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Bible Commentaries

Sermon Bible Commentary

Genesis 24

 

 

Verse 23

Genesis 24:23

Just as the relationships of life are natural in themselves, so all the attitudes becoming them and the duties belonging to them should be naturally sustained.

I. There are two springs—one pure, the other tainted—out of which a strained and artificial deportment under such relations may arise. The one is a sense of duty, the other a habit of affectation. The obedience of sonship or daughtership which is yielded merely from a sense of duty is an obedience that has lost its charm. The obedience which springs from affectation is a dangerous burlesque of a beautiful relationship. A loving daughter in a house is like a light shining in it—like starlight to its night and sunbeam to its day. Given a genuine and true-hearted love, and an unselfish devotion, the service and the duty will not be deficient, nor will there be failure to sustain and adorn the filial bond.

II. There is one element and influence only which can make the service perfect. The baptism of a simple Christianity alone can elicit filial growth in all its beauty. The fibre which has twined round the cross of Christ will twine most closely round a parent's heart.

A. MURSELL, Christian World Pulpit, vol. xxii., p. 195.


References: Genesis 24:27.—J. Reid Howatt, The Churchette, p. 53; W. M. Taylor, The Christian at Work, Dec. 13th, 1879. Genesis 24:31.—A. B. Grosart, Congregationalist, vol. ii., p. 265. Genesis 24:55.—Spurgeon, Sermons, vol. xiii., No. 772.


Verse 58

Genesis 24:58

Many Christians believe the great end and aim of life is that they may obtain salvation. But God never created us merely that we might be saved. Had that been His object, He would have answered His purpose best by placing us beyond the reach of moral evil. God calls us to prepare for the bridal union of eternity. In one sense we are united to Christ now, because His Spirit dwells in us. But by the long discipline of life our will is subjugated and brought into conformity with the Divine will, so that God's will and man's will become identified; and out of the two there is made one in the bridal union of eternity.

I. What is the first condition of discipleship if we are called to be the Bride of the Lamb? We are called to leave all and follow Christ. Rebekah knew nothing of Isaac, except what Eliezer told her; she had to judge of his position and wealth by the steward's testimony. It seemed a great deal to ask, that she should leave home and friends and give herself over to a stranger. Yet she went, and she never regretted her choice.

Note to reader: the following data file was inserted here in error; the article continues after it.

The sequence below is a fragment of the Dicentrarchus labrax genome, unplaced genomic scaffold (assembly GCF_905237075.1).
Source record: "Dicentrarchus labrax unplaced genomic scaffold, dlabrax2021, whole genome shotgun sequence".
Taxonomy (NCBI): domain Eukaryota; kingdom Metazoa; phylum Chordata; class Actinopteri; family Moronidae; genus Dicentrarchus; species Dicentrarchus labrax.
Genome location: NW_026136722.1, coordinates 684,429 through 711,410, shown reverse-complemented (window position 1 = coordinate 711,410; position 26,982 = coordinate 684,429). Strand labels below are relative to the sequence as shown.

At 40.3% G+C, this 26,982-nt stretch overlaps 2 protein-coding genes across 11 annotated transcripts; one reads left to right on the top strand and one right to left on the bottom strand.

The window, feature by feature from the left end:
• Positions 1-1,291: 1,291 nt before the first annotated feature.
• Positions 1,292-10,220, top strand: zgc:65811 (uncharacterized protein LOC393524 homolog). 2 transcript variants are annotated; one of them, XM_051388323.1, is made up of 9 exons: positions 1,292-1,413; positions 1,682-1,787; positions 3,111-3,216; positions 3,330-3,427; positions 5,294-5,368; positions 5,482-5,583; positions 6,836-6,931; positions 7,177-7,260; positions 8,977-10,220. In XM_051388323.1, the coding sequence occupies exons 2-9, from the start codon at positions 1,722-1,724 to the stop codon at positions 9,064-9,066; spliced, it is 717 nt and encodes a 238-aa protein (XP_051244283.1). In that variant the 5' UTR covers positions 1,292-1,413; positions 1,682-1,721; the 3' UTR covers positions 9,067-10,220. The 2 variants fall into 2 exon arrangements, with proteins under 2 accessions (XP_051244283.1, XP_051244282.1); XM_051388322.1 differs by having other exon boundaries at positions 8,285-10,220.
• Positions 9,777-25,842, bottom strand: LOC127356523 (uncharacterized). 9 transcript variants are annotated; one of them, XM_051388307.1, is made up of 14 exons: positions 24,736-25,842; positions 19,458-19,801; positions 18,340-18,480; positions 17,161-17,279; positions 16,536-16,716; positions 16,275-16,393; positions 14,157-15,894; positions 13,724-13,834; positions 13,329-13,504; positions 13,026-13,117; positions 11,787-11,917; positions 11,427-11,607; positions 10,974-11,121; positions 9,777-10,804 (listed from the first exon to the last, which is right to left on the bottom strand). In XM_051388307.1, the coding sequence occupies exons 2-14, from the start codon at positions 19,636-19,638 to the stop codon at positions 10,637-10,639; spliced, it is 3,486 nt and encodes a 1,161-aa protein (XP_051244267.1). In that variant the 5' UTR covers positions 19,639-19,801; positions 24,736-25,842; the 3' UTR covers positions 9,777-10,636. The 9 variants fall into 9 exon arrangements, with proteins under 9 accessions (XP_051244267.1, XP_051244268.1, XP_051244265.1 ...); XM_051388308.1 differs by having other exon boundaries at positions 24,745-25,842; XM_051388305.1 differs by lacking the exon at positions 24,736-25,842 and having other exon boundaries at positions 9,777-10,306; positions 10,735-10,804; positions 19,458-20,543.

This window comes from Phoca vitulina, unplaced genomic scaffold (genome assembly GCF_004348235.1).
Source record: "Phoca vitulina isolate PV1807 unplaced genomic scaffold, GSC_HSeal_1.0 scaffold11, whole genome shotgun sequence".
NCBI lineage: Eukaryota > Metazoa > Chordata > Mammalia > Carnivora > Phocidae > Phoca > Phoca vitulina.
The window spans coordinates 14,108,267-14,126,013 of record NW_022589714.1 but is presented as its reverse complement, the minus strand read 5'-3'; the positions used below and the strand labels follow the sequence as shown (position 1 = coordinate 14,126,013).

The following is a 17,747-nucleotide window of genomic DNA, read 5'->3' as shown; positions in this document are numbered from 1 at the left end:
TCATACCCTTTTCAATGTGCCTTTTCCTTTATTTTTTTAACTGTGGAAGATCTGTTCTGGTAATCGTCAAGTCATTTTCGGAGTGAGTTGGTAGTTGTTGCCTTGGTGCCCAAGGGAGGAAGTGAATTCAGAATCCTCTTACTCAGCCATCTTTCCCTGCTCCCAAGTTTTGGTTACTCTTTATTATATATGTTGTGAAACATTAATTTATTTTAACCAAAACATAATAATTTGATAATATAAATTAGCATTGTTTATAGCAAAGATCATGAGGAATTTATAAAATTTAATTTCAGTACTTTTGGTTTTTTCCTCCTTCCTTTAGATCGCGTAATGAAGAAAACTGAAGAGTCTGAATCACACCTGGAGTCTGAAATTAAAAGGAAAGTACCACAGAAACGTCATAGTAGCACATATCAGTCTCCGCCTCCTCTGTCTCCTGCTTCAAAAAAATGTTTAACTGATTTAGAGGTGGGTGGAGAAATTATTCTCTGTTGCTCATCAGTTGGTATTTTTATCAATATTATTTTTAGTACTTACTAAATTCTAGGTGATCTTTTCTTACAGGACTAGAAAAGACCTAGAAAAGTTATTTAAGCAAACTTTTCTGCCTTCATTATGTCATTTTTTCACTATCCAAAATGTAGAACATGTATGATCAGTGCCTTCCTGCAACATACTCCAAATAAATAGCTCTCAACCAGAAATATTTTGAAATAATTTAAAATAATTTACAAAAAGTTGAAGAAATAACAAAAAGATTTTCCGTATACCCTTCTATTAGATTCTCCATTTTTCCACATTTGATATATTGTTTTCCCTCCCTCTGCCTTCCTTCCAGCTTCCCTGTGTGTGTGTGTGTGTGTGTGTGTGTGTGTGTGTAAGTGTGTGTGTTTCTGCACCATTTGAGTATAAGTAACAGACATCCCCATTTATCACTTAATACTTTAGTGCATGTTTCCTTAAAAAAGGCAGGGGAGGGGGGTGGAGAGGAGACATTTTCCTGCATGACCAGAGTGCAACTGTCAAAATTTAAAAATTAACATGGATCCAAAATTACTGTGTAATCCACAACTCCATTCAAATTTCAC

II. A great deal had to be given up by Rebekah, and a great deal will have to be given up by us. She had to leave her nearest and dearest friends; we may have to make no less real a sacrifice.

III. As Eliezer encouraged Rebekah by giving her the jewels from Isaac, so God encourages us by the promises in His word.

IV. No time was lost in starting. Laban suggested a delay of ten days, but Eliezer said, "Hinder me not, seeing the Lord hath prospered my way." Rebekah was no stranger to woman's weakness, but she would not risk delay, and when the question is put, the answer is decisive, "I will go."

W. Hay Aitken, Mission Sermons, 3rd series, p. 51.





Verse 63

Genesis 24:63

Meditating was the same to Isaac that it is to us. Under all skies, in all times, thought has flowed in the same channel and observed the same laws. It is those who love to meditate that are most open to impressions from nature. It is the open eye before which the vision passes. Notice:

I. The man who meditates. Isaac's meditations would be very different from those of a more stirring, energetic character; above all, very different from those of a mere secular man. A man's meditations are the pure outcome of what he is. The word itself is suggestive. It means to be in the midst of a matter, to have it in your very centre. Do not be afraid of losing yourself in meditation. The more you lose yourself in great themes the better. The dream is the way to reality, but let it be reality and impression and abiding results that you are seeking. The Hebrew word here rendered meditate means also to pray. The meditation of a devout spirit on almost anything will soon run into prayer.

II. Meditation and nature. Isaac went out to the field to meditate. The variety of nature draws us out. We all tend to make self a prison, and this leading us out of ourselves is perhaps the main benefit of nature. Nature takes down our prison walls. The twitter of a bird in a bush can emancipate us. Nature whispers of the supernatural, and the fleeting preaches the eternal.

III. Meditation and time. Isaac meditated in the evening. The evening is the darling hour of meditation. The quiet gloaming, with its glamour and mystery, its long shadows and dying light, whispers into the heart of man. Meditation is the twilight of thought. Its region lies between this world and the next, between definite ideas and dimmest yearnings. No one ever loved Christ deeply—no one ever was strong or high or pure or deep in any way without meditation.

J. Leckie, Sermons Preached at Ibrox, p. 304.


References: Genesis 24:63.—G. Matheson, Moments on the Mount, p. 267; Spurgeon, Morning by Morning, p. 228; W. Meller, Village Homilies, p. 61. Genesis 24:66.—Parker, vol. i., p. 246. Genesis 24:67.—R. S. Candlish, Book of Genesis, vol. i., p. 428; Bishop Thorold, The Yoke of Christ, p. 247; Preacher's Monthly, vol. vii., p. 310. Gen 24—T. Guthrie, Studies of Character from the Old Testament, p. 61.



 


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Bibliography Information
Nicoll, William R. "Commentary on Genesis 24:4". "Sermon Bible Commentary". http://odl.studylight.org/commentaries/sbc/genesis-24.html.

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